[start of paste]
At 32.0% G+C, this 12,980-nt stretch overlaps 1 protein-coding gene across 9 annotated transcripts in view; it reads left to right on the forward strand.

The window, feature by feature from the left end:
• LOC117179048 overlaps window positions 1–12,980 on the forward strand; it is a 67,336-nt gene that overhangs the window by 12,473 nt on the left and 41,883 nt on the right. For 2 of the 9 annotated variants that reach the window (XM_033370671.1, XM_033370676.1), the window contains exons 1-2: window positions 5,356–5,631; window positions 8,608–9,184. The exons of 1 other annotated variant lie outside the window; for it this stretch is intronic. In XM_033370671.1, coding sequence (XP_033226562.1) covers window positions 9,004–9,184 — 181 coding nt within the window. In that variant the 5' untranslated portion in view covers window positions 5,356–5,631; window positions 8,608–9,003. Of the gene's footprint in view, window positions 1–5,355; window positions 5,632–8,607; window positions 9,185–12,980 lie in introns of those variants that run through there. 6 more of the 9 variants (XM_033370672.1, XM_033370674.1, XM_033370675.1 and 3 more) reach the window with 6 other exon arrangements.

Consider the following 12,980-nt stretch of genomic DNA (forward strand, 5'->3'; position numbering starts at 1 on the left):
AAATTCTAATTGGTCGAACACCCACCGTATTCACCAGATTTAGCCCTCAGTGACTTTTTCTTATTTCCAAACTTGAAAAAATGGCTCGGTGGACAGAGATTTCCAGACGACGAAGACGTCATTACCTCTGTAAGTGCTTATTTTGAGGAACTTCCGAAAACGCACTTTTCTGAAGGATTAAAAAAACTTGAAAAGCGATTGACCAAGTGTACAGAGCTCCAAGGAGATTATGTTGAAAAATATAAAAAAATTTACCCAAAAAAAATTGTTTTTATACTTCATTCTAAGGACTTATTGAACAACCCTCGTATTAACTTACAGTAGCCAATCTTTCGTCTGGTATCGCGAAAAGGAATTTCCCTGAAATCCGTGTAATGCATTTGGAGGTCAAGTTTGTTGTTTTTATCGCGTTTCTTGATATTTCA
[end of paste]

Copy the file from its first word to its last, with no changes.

At 32.0% G+C, this 12,980-nt stretch overlaps 1 protein-coding gene across 9 annotated transcripts in view; it reads left to right on the forward strand.

The window, feature by feature from the left end:
• LOC117179048 overlaps window positions 1–12,980 on the forward strand; it is a 67,336-nt gene that overhangs the window by 12,473 nt on the left and 41,883 nt on the right. For 2 of the 9 annotated variants that reach the window (XM_033370671.1, XM_033370676.1), the window contains exons 1-2: window positions 5,356–5,631; window positions 8,608–9,184. The exons of 1 other annotated variant lie outside the window; for it this stretch is intronic. In XM_033370671.1, coding sequence (XP_033226562.1) covers window positions 9,004–9,184 — 181 coding nt within the window. In that variant the 5' untranslated portion in view covers window positions 5,356–5,631; window positions 8,608–9,003. Of the gene's footprint in view, window positions 1–5,355; window positions 5,632–8,607; window positions 9,185–12,980 lie in introns of those variants that run through there. 6 more of the 9 variants (XM_033370672.1, XM_033370674.1, XM_033370675.1 and 3 more) reach the window with 6 other exon arrangements.

Consider the following 12,980-nt stretch of genomic DNA (forward strand, 5'->3'; position numbering starts at 1 on the left):
AAATTCTAATTGGTCGAACACCCACCGTATTCACCAGATTTAGCCCTCAGTGACTTTTTCTTATTTCCAAACTTGAAAAAATGGCTCGGTGGACAGAGATTTCCAGACGACGAAGACGTCATTACCTCTGTAAGTGCTTATTTTGAGGAACTTCCGAAAACGCACTTTTCTGAAGGATTAAAAAAACTTGAAAAGCGATTGACCAAGTGTACAGAGCTCCAAGGAGATTATGTTGAAAAATATAAAAAAATTTACCCAAAAAAAATTGTTTTTATACTTCATTCTAAGGACTTATTGAACAACCCTCGTATTAACTTACAGTAGCCAATCTTTCGTCTGGTATCGCGAAAAGGAATTTCCCTGAAATCCGTGTAATGCATTTGGAGGTCAAGTTTGTTGTTTTTATCGCGTTTCTTGATATTTCA